FDA has granted premarket notification (510(k)) clearance to the Early Sepsis Indicator from Beckman Coulter, Brea, Calif. Sepsis is a global healthcare crisis that affects more than 30 million people worldwide.1
Beckman’s Early Sepsis Indicator is a first-of-its-kind, hematology-based cellular biomarker that is designed to help emergency department physicians identify patients with sepsis, or those at increased risk of developing sepsis, within the first 12 hours of hospital admission.
As part of the pivotal clinical trial for the Early Sepsis Indicator, findings indicated that Beckman Coulter’s monocyte distribution width biomarker best discriminated sepsis from all other conditions when combined with the current standard of care. The Early Sepsis Indicator is “a novel feature, in that it is exploiting the way in which white blood cell counts are already calculated,” explains Derek Angus, MD, MPH, FRCP, chair of the department of critical care medicine at the University of Pittsburgh Medical Center and a collaborator in the study.
“Sepsis is a leading cause of hospital mortality, and our study findings indicate this simple biomarker test improves the detection of sepsis at an early stage, when it is most responsive to treatment,” says Elliott Crouser, MD, principal investigator in the clinical trial at Ohio State University Wexner Medical Center. “It’s an important breakthrough, and it’ll likely make a big impact in the care of sepsis, as it is easy to implement and works best when combined with other widely available sepsis diagnostic tools at the time of the initial hospital encounter.”
“Early antibiotic treatment of sepsis and septic shock leads to improved patient survival,” says Joseph E. Parrillo, MD, chair of the Heart and Vascular Hospital at Hackensack Meridian Health Hackensack University Medical Center. “Beckman Coulter’s early sepsis indicator helps to identify sepsis patients with proven accuracy, providing the opportunity for clinicians to institute treatment when antibiotics are most effective.”
For adult emergency department patients, results for the Early Sepsis Indicator can be automatically reported as part of a routine complete blood count with differential. A positive Early Sepsis Indicator result signals a higher probability of sepsis, enabling physicians to initiate lifesaving treatments sooner. Conversely, a negative reading indicates a lower probability of sepsis. Compared to reviewing white blood cell count alone, the Early Sepsis Indicator strengthens a clinician’s suspicion of sepsis by 43% and, together with clinical signs and symptoms, improves confidence in helping to rule-out sepsis by 63%.2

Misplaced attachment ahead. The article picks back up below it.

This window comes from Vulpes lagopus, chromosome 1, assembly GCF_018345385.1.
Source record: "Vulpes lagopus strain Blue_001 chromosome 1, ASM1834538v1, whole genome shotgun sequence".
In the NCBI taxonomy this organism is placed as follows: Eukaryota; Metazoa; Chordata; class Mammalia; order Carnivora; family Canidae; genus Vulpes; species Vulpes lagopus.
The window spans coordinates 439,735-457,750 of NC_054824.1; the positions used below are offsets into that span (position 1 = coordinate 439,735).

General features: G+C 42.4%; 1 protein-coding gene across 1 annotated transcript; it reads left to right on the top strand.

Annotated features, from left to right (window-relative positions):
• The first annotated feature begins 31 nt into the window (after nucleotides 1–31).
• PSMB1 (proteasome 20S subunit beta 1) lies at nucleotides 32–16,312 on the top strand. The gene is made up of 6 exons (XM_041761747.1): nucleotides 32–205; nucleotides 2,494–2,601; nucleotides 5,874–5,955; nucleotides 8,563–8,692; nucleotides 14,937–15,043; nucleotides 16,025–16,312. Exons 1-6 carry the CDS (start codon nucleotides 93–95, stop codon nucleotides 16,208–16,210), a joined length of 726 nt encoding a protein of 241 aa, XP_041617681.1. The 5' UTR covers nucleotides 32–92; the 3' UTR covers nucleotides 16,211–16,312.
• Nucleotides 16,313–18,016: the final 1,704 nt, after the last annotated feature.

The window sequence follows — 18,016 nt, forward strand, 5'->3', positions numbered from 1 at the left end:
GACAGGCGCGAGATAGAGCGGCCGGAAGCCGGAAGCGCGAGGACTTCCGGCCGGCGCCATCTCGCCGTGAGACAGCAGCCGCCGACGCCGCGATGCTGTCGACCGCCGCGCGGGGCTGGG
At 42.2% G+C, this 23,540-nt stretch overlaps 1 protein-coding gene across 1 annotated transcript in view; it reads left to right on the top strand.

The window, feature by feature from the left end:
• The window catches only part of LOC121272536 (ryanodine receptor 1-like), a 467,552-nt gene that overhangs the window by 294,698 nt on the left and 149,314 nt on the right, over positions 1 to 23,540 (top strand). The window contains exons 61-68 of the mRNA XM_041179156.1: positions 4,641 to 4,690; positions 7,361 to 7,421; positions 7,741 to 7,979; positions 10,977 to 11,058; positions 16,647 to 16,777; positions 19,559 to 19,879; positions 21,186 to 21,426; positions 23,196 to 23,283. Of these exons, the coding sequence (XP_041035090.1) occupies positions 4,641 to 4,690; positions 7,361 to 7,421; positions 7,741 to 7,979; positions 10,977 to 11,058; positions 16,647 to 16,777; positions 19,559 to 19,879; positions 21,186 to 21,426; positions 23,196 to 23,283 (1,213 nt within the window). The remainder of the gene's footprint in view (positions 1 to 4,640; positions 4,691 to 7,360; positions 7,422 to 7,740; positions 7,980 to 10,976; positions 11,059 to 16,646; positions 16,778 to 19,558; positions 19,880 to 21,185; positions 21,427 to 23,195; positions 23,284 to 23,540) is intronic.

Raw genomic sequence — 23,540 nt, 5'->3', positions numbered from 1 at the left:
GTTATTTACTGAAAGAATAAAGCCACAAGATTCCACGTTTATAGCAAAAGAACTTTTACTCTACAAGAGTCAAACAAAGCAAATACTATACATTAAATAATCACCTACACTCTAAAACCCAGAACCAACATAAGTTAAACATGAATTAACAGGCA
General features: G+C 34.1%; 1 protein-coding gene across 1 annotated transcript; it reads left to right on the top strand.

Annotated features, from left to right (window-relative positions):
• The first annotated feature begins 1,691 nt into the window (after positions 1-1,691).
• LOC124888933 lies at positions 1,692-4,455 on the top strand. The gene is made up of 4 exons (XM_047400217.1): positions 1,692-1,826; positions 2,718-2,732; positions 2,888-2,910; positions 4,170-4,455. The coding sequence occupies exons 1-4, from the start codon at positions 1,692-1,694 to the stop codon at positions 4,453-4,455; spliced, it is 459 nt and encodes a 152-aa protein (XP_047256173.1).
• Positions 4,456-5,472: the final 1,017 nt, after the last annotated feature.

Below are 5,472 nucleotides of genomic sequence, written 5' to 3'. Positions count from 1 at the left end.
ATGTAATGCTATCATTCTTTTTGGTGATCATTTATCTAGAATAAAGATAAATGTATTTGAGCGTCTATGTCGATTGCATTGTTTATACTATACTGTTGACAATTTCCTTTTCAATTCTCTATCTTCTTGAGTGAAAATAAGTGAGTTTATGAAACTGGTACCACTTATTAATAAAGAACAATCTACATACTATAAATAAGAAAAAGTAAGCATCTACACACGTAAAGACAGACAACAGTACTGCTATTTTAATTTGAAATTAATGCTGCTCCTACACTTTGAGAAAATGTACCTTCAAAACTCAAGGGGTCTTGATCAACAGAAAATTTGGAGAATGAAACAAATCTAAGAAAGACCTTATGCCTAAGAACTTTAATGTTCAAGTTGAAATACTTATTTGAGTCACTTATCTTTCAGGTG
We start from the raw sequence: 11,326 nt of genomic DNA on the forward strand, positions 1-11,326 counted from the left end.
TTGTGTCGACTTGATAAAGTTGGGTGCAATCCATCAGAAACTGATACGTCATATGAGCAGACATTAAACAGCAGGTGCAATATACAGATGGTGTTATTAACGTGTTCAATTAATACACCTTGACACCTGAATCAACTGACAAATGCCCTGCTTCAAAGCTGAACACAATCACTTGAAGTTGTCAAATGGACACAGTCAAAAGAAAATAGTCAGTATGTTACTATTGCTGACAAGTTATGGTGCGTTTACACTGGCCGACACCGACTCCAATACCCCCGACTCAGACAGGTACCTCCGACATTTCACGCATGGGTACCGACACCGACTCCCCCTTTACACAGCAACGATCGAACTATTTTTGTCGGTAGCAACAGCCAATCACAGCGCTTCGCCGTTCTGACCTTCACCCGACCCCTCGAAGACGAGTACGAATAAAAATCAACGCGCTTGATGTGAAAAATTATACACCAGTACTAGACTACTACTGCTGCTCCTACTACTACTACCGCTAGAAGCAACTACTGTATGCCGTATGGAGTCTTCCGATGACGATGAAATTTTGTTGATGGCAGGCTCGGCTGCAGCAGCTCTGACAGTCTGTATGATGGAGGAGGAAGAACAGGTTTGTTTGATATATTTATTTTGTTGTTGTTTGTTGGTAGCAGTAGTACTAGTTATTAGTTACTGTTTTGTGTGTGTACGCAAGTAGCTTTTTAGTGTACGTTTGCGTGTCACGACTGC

“The devastating clinical consequences and financial burden of sepsis are now recognized worldwide,” says Peter Soltani, PhD, senior vice president and general manager of the hematology business at Beckman Coulter. “We are privileged to provide emergency department personnel and clinical laboratorians the tools and information they need to more efficiently recognize sepsis and make treatment decisions as quickly as possible.
“Knowing sooner and acting faster is the name of the game in the fight against sepsis,” adds Soltani. “We believe that the Early Sepsis Indicator has the potential to revolutionize the clinical approach to sepsis triage and diagnosis.”
The Early Sepsis Indicator can be used in conjunction with Beckman Coulter’s proprietary multidisciplinary reflex rules in Remisol Advance middleware. The reflex rules can create customized, automated reflex test panels using Beckman Coulter’s portfolio of in vitro diagnostics related to current sepsis identification and management care pathways across multiple disciplines, including clinical chemistry, hematology, immunoassays, microbiology, and urinalysis.
For further information, visit Beckman Coulter Diagnostics.
- Sepsis fact sheet [online]. San Diego: Sepsis Alliance, 2018. Available at: www.sepsis.org/media-kit. Accessed June 8, 2019.
- Crouser ED, Parrillo JE, Seymour CW, et al. Monocyte distribution width: a novel indicator of sepsis-2 and sepsis-3 in high-risk emergency department patients. Crit Care Med. Epub ahead of print, May 17, 2019; doi: 10.1097/ccm.0000000000003799.